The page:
A lawsuit filed Wednesday contends the Tennessee Commission on Indian Affairs violated the state’s “open meetings law” in two ways in granting recognition to six Indian tribes earlier this month.
The lawsuit, filed in Davidson County Chancery Court by Nashville attorney Bob Tuke, asks that the state recognition granted on June 19 be declared “void and without effect.”
It lists Mark Greene as plaintiff in his capacity as a Tennessee citizen and lobbyist for the Oklahoma-based Cherokee Nation, a federally-recognized tribe that has adamantly opposed state recognition.
The lawsuit was filed on the last day that the Commission on Indian Affairs will legally exist and it was to officially “sunset” at midnight. State law requires that all state boards and commissions be periodically renewed by the Legislature.
A bill to grant the commission a new lease on life failed during the 2010 legislative session. Lawmakers also rejected a bill that would have granted official recognition to the six tribes through the General Assembly.
Commission Chairman Tammera Hicks and others say that the statute creating the commission more than 20 years ago specifically granted the panel power to recognize tribes within the state.
But the lawsuit contends the commission broke the state “open meetings law” by failing to give adequate notice of what was planned at the June 19 commission meeting and by deliberating in secret prior to the vote rather than publicly as the law required.
Tuke, who has been retained by the Cherokee Nation, said other grounds for challenging the commission action were considered, but the action was narrowed because “we had such an open shot under open records.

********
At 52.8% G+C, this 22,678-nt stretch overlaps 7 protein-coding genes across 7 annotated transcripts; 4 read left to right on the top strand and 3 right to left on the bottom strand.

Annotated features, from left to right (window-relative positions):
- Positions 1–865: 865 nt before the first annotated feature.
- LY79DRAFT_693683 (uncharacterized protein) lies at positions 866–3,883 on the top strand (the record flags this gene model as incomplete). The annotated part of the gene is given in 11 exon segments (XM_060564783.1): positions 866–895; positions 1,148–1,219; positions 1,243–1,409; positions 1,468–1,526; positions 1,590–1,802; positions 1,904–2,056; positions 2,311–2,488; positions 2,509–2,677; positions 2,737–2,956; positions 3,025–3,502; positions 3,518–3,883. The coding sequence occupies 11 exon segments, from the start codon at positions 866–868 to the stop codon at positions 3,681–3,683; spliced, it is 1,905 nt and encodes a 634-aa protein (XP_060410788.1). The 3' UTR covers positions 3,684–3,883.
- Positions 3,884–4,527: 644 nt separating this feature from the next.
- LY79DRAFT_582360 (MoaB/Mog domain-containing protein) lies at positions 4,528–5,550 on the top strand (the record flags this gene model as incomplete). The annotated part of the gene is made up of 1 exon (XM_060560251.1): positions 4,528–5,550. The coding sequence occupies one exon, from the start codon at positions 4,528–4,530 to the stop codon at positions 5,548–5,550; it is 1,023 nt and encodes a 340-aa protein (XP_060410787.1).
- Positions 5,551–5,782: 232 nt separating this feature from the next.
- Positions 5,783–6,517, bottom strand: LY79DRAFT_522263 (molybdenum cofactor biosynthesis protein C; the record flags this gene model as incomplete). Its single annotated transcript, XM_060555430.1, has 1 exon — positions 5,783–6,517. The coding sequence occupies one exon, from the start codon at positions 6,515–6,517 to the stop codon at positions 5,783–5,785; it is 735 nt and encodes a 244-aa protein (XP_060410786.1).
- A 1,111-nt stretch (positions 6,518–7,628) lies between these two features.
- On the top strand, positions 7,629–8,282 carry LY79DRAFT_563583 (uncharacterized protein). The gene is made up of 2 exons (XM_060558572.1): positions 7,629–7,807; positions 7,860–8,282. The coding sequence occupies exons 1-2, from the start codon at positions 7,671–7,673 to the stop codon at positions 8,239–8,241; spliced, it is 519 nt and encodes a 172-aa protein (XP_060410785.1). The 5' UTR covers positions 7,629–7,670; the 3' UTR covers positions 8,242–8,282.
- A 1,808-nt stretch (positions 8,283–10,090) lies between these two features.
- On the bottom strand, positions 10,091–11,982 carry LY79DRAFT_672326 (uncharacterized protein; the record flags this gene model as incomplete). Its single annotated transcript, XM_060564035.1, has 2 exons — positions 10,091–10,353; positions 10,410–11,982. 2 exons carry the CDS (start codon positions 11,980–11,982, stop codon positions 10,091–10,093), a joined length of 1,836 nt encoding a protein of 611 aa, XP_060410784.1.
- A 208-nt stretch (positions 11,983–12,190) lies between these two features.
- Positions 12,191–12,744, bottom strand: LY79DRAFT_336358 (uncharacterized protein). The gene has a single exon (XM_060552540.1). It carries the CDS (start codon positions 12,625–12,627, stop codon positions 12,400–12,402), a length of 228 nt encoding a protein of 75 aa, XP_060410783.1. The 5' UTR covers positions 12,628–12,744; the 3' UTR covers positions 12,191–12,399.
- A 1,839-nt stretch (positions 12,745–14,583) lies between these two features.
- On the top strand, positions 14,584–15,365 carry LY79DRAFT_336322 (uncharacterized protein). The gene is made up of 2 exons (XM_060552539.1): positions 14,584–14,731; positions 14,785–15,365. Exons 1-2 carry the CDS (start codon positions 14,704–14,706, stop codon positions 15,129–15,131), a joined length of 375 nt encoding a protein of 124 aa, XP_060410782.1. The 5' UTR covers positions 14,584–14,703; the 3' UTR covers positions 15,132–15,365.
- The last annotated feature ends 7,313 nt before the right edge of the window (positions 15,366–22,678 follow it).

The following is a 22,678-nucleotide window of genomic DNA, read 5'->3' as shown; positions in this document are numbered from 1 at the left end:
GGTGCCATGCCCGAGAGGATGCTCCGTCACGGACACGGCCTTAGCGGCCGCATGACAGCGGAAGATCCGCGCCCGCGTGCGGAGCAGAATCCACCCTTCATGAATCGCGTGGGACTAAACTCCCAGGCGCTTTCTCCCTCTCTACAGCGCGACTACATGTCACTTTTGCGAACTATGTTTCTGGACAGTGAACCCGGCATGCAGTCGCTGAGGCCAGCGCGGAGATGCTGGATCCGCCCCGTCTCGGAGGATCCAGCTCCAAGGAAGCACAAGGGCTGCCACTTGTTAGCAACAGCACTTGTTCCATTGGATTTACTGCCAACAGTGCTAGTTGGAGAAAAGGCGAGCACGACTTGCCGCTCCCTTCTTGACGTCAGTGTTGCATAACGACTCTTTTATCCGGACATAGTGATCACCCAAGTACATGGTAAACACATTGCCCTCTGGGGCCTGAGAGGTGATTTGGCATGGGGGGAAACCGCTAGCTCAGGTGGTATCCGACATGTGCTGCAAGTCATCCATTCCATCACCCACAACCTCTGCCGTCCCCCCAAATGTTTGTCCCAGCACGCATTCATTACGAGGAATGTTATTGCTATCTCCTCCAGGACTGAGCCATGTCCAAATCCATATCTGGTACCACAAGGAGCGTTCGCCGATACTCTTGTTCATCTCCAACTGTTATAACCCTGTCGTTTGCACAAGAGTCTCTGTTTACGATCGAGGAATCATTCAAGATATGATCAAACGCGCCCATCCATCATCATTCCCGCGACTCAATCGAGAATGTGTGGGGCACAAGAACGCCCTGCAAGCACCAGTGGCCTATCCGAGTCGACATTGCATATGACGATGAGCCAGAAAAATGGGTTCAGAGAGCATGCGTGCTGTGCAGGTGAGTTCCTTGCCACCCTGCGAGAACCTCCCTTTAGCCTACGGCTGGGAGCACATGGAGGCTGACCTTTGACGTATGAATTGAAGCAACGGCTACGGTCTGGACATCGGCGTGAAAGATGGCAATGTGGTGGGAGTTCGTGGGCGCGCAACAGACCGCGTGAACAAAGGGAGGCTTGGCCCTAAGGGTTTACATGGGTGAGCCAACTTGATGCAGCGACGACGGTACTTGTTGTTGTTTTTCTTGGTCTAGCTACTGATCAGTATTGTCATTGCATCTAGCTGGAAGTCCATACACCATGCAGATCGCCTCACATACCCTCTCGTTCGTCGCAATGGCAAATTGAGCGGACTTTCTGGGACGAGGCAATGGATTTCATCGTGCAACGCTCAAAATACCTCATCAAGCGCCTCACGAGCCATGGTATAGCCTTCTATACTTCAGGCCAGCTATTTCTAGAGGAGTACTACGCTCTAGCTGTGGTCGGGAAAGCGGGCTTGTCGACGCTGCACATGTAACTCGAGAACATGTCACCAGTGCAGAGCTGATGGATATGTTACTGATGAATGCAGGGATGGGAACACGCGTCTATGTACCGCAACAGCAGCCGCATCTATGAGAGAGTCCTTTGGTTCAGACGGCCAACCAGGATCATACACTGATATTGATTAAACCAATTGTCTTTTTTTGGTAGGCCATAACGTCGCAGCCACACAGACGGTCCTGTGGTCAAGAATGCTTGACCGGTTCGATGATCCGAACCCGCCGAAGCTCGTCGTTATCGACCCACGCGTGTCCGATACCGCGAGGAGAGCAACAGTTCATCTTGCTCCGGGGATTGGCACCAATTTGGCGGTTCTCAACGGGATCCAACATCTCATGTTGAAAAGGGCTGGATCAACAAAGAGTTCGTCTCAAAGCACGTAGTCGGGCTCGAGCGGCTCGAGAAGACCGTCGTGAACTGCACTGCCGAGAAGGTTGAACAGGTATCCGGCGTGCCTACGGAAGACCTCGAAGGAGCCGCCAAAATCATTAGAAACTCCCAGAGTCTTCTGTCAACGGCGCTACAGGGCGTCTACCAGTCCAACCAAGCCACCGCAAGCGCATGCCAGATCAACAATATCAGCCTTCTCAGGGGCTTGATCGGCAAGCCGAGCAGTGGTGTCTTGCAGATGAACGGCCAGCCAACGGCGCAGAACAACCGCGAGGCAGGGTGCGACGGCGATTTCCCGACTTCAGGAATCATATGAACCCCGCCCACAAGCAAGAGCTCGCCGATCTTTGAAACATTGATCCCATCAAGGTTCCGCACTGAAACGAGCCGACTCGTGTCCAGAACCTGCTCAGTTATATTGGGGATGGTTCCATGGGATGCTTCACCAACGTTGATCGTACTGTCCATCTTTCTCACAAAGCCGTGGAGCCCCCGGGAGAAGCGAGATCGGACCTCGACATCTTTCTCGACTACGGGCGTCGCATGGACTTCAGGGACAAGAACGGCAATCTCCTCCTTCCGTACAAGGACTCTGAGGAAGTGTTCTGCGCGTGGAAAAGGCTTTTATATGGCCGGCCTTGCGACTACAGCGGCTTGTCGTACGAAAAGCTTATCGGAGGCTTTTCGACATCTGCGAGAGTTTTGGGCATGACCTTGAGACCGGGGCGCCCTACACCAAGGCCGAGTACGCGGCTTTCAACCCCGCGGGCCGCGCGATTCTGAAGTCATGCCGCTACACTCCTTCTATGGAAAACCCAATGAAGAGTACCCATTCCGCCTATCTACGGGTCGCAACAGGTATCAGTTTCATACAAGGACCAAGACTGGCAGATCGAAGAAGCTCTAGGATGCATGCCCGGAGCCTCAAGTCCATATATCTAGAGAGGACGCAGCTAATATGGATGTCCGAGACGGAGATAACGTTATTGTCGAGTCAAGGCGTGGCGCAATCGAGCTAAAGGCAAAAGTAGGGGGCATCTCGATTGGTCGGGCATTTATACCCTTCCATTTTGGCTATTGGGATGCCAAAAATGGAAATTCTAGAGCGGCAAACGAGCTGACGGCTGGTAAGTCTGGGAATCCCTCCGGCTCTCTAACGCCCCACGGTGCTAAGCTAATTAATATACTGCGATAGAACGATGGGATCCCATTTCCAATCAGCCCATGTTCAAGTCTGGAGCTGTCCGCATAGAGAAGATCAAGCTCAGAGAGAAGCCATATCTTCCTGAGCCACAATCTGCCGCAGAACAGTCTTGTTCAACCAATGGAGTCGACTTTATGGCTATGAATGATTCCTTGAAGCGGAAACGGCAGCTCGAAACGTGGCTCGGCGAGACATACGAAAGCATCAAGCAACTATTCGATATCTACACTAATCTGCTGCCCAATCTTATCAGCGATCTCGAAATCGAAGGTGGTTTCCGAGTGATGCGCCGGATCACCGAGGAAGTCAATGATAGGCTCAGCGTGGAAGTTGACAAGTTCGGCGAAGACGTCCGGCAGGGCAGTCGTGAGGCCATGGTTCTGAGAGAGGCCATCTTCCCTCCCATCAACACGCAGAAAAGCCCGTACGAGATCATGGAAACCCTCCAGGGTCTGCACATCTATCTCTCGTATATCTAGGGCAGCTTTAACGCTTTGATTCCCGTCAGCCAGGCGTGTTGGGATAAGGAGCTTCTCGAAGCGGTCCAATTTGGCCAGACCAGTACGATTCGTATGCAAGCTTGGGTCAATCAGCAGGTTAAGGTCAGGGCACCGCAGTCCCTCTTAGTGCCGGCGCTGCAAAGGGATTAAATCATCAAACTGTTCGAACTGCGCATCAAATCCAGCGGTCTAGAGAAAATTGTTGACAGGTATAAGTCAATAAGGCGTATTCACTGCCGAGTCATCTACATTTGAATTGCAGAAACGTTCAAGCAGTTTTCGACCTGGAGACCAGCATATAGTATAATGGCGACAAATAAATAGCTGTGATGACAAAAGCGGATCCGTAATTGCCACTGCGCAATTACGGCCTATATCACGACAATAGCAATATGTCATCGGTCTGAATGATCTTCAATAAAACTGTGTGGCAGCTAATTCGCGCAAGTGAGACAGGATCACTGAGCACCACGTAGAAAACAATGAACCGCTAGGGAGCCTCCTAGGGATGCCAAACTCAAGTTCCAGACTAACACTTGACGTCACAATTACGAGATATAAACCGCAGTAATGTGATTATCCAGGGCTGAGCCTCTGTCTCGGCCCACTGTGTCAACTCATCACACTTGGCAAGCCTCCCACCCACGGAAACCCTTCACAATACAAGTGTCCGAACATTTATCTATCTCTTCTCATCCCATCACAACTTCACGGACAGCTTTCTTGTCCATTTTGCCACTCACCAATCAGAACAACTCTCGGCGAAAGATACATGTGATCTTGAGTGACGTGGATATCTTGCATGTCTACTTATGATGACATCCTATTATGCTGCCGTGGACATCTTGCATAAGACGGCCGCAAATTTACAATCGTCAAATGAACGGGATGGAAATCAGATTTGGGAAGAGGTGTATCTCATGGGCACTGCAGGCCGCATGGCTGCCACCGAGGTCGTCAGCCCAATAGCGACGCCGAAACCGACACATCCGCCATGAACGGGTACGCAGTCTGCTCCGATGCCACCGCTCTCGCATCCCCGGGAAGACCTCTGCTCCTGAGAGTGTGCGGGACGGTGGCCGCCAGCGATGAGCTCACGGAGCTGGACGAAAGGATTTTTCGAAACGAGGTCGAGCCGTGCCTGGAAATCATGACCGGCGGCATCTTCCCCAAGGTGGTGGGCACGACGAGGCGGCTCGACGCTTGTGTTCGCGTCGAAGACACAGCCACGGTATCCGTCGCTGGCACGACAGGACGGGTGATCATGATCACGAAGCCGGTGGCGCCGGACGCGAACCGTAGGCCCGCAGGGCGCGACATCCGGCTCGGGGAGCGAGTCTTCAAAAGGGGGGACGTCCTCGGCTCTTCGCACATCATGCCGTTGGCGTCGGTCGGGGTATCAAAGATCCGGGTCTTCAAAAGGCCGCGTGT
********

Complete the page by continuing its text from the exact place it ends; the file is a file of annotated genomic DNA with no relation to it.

“They just violated it blatantly,” said Tuke, a former state chairman of the Democratic party and the party’s nominee for the U.S. Senate in 2008 against Republican Sen. Lamar Alexander.
The lawsuit says notice of the June 19 meeting was “mislead the public” by giving no indication that recognition of tribes was to be considered. Also, Tuke says in an affidavit that he was told, by an attorney for the commission, that recognition would not be considered at the meeting.
Even though the agenda for the meeting did not recognition, the lawsuit says, the commission had in advance “secretly discussed and agreed” to approve recognitiobn.
State attorneys have 30 days to file a response to the lawsuit, after which a hearing may be scheduled.
The commission action granted recognition to the “Remnant Yuchi Nation,” the “United Eastern Lenape Nation of Winfield, Tenn.;” the “Chikamaka Band,” the “Central Band of Cherokee,” the “Cherokee Wolf Clan,” and the “Tanasi Council.”
Besides voiding the commission, the lawsuit asks the court to issue an injunction forbidding the panel “and any other agency or instrumentality of the state of Tennessee to take any action toenforce, publicize or promote the commission’s purported action.”
A grant of state recognition, which has occurred in several other states, allows members of the recognized tribe to apply for various federal government grants and benefits and to market goods they produce as made by Native Americans.